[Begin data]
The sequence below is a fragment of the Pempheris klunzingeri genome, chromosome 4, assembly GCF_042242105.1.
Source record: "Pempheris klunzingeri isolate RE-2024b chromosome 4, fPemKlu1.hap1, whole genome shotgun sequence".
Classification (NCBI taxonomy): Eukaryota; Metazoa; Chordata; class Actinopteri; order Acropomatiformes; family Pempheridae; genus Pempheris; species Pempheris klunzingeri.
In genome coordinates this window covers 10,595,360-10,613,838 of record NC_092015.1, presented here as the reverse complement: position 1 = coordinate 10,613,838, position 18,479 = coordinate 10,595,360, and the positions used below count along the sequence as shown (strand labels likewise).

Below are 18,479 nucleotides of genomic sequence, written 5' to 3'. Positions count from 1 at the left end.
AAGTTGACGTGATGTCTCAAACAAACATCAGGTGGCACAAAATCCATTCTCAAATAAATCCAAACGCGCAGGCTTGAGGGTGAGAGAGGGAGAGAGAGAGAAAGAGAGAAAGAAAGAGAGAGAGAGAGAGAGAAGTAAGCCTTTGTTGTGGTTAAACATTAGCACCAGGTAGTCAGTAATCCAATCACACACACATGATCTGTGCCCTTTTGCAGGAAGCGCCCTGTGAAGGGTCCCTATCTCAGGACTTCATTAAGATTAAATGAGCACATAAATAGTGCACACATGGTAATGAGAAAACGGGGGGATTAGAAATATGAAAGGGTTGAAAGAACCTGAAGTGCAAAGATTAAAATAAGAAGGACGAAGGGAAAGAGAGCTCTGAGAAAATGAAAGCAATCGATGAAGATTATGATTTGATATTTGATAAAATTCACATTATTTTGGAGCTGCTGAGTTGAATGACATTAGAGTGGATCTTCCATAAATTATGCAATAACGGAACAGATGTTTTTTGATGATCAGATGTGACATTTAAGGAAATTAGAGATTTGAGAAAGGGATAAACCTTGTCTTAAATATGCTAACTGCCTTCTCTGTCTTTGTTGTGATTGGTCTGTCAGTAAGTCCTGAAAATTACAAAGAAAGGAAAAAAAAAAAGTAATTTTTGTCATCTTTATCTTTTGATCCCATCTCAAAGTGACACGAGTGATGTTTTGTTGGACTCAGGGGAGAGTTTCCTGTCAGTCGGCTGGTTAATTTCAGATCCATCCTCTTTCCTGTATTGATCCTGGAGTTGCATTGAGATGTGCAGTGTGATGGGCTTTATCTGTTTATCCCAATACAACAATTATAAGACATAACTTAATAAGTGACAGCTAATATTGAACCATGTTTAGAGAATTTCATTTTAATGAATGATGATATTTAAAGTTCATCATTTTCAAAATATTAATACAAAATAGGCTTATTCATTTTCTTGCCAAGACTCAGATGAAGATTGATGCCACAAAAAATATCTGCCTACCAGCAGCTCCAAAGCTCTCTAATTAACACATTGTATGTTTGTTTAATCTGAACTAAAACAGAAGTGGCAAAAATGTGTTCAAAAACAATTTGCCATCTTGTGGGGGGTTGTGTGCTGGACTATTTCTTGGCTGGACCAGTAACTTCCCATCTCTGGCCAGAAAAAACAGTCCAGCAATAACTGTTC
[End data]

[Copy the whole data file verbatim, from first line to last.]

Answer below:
The sequence below is a fragment of the Pempheris klunzingeri genome, chromosome 4, assembly GCF_042242105.1.
Source record: "Pempheris klunzingeri isolate RE-2024b chromosome 4, fPemKlu1.hap1, whole genome shotgun sequence".
Classification (NCBI taxonomy): Eukaryota; Metazoa; Chordata; class Actinopteri; order Acropomatiformes; family Pempheridae; genus Pempheris; species Pempheris klunzingeri.
In genome coordinates this window covers 10,595,360-10,613,838 of record NC_092015.1, presented here as the reverse complement: position 1 = coordinate 10,613,838, position 18,479 = coordinate 10,595,360, and the positions used below count along the sequence as shown (strand labels likewise).

Below are 18,479 nucleotides of genomic sequence, written 5' to 3'. Positions count from 1 at the left end.
AAGTTGACGTGATGTCTCAAACAAACATCAGGTGGCACAAAATCCATTCTCAAATAAATCCAAACGCGCAGGCTTGAGGGTGAGAGAGGGAGAGAGAGAGAAAGAGAGAAAGAAAGAGAGAGAGAGAGAGAGAAGTAAGCCTTTGTTGTGGTTAAACATTAGCACCAGGTAGTCAGTAATCCAATCACACACACATGATCTGTGCCCTTTTGCAGGAAGCGCCCTGTGAAGGGTCCCTATCTCAGGACTTCATTAAGATTAAATGAGCACATAAATAGTGCACACATGGTAATGAGAAAACGGGGGGATTAGAAATATGAAAGGGTTGAAAGAACCTGAAGTGCAAAGATTAAAATAAGAAGGACGAAGGGAAAGAGAGCTCTGAGAAAATGAAAGCAATCGATGAAGATTATGATTTGATATTTGATAAAATTCACATTATTTTGGAGCTGCTGAGTTGAATGACATTAGAGTGGATCTTCCATAAATTATGCAATAACGGAACAGATGTTTTTTGATGATCAGATGTGACATTTAAGGAAATTAGAGATTTGAGAAAGGGATAAACCTTGTCTTAAATATGCTAACTGCCTTCTCTGTCTTTGTTGTGATTGGTCTGTCAGTAAGTCCTGAAAATTACAAAGAAAGGAAAAAAAAAAAGTAATTTTTGTCATCTTTATCTTTTGATCCCATCTCAAAGTGACACGAGTGATGTTTTGTTGGACTCAGGGGAGAGTTTCCTGTCAGTCGGCTGGTTAATTTCAGATCCATCCTCTTTCCTGTATTGATCCTGGAGTTGCATTGAGATGTGCAGTGTGATGGGCTTTATCTGTTTATCCCAATACAACAATTATAAGACATAACTTAATAAGTGACAGCTAATATTGAACCATGTTTAGAGAATTTCATTTTAATGAATGATGATATTTAAAGTTCATCATTTTCAAAATATTAATACAAAATAGGCTTATTCATTTTCTTGCCAAGACTCAGATGAAGATTGATGCCACAAAAAATATCTGCCTACCAGCAGCTCCAAAGCTCTCTAATTAACACATTGTATGTTTGTTTAATCTGAACTAAAACAGAAGTGGCAAAAATGTGTTCAAAAACAATTTGCCATCTTGTGGGGGGTTGTGTGCTGGACTATTTCTTGGCTGGACCAGTAACTTCCCATCTCTGGCCAGAAAAAACAGTCCAGCAATAACTGTTC